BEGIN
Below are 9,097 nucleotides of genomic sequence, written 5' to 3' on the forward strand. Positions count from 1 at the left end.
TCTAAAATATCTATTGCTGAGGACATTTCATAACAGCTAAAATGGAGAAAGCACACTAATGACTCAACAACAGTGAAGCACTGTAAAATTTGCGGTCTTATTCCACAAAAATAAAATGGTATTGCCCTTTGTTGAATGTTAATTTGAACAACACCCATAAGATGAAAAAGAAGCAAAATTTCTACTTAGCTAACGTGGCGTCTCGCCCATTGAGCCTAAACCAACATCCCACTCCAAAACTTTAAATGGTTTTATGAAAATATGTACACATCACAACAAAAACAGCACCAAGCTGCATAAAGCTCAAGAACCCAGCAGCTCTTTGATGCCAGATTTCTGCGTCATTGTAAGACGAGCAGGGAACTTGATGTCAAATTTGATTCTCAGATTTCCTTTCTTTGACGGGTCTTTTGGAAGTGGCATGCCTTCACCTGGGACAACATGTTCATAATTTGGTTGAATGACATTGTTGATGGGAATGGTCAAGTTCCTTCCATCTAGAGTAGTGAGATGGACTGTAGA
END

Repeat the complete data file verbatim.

Below are 9,097 nucleotides of genomic sequence, written 5' to 3' on the forward strand. Positions count from 1 at the left end.
TCTAAAATATCTATTGCTGAGGACATTTCATAACAGCTAAAATGGAGAAAGCACACTAATGACTCAACAACAGTGAAGCACTGTAAAATTTGCGGTCTTATTCCACAAAAATAAAATGGTATTGCCCTTTGTTGAATGTTAATTTGAACAACACCCATAAGATGAAAAAGAAGCAAAATTTCTACTTAGCTAACGTGGCGTCTCGCCCATTGAGCCTAAACCAACATCCCACTCCAAAACTTTAAATGGTTTTATGAAAATATGTACACATCACAACAAAAACAGCACCAAGCTGCATAAAGCTCAAGAACCCAGCAGCTCTTTGATGCCAGATTTCTGCGTCATTGTAAGACGAGCAGGGAACTTGATGTCAAATTTGATTCTCAGATTTCCTTTCTTTGACGGGTCTTTTGGAAGTGGCATGCCTTCACCTGGGACAACATGTTCATAATTTGGTTGAATGACATTGTTGATGGGAATGGTCAAGTTCCTTCCATCTAGAGTAGTGAGATGGACTGTAGA